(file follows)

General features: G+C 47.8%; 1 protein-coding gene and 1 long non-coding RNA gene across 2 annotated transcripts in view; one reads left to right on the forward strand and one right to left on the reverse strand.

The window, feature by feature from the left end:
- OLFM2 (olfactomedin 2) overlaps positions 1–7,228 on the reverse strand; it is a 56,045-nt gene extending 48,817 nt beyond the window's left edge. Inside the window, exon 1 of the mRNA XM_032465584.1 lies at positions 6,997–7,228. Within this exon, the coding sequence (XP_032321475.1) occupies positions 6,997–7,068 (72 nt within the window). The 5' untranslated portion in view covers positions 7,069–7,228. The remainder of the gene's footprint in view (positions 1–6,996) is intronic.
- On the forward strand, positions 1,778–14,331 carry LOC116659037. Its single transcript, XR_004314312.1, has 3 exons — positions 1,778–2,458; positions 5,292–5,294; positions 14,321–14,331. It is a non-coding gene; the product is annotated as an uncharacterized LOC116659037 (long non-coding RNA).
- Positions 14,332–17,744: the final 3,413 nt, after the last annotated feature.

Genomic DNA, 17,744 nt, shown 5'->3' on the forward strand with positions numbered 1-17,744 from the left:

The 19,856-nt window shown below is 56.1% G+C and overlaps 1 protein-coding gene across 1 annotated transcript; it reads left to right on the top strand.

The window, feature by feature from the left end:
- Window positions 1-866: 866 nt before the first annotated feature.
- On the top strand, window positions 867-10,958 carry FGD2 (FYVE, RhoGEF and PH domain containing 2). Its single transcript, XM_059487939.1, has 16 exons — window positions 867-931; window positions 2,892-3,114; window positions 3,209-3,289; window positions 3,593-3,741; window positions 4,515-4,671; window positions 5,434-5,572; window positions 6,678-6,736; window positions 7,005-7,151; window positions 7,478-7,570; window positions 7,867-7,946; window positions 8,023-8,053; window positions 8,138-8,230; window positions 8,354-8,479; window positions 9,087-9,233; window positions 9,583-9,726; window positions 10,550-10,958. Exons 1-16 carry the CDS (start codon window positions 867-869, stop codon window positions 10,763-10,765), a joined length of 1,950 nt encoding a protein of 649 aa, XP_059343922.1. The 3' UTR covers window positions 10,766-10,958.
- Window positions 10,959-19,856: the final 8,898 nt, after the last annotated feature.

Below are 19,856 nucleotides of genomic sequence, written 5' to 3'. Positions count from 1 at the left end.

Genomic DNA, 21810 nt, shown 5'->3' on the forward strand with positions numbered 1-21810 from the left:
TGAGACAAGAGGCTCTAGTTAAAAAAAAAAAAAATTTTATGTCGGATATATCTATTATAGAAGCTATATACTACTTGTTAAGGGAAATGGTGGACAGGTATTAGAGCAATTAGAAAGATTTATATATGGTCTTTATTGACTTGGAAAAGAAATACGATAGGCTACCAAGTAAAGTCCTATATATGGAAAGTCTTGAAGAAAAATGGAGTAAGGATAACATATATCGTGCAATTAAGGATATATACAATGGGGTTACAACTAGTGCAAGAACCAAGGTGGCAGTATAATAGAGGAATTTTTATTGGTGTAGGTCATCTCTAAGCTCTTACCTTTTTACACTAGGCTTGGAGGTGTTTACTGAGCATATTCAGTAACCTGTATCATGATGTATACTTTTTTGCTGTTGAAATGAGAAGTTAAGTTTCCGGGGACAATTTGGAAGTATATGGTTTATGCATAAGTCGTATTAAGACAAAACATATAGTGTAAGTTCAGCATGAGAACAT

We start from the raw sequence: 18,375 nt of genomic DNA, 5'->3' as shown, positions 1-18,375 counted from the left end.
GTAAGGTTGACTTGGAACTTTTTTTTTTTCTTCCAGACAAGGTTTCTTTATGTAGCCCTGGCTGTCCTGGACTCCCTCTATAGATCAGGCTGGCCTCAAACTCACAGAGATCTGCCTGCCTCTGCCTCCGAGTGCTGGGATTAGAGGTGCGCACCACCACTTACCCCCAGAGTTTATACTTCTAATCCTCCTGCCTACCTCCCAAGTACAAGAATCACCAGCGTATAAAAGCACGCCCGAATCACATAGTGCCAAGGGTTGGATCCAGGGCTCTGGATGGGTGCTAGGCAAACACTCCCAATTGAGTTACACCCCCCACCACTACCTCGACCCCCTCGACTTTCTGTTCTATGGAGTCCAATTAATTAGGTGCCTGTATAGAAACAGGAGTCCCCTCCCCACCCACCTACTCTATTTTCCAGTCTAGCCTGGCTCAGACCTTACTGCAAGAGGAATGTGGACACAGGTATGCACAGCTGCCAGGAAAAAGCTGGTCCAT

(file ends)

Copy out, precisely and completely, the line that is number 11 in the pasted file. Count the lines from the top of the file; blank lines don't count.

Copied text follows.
- Window positions 10,959-19,856: the final 8,898 nt, after the last annotated feature.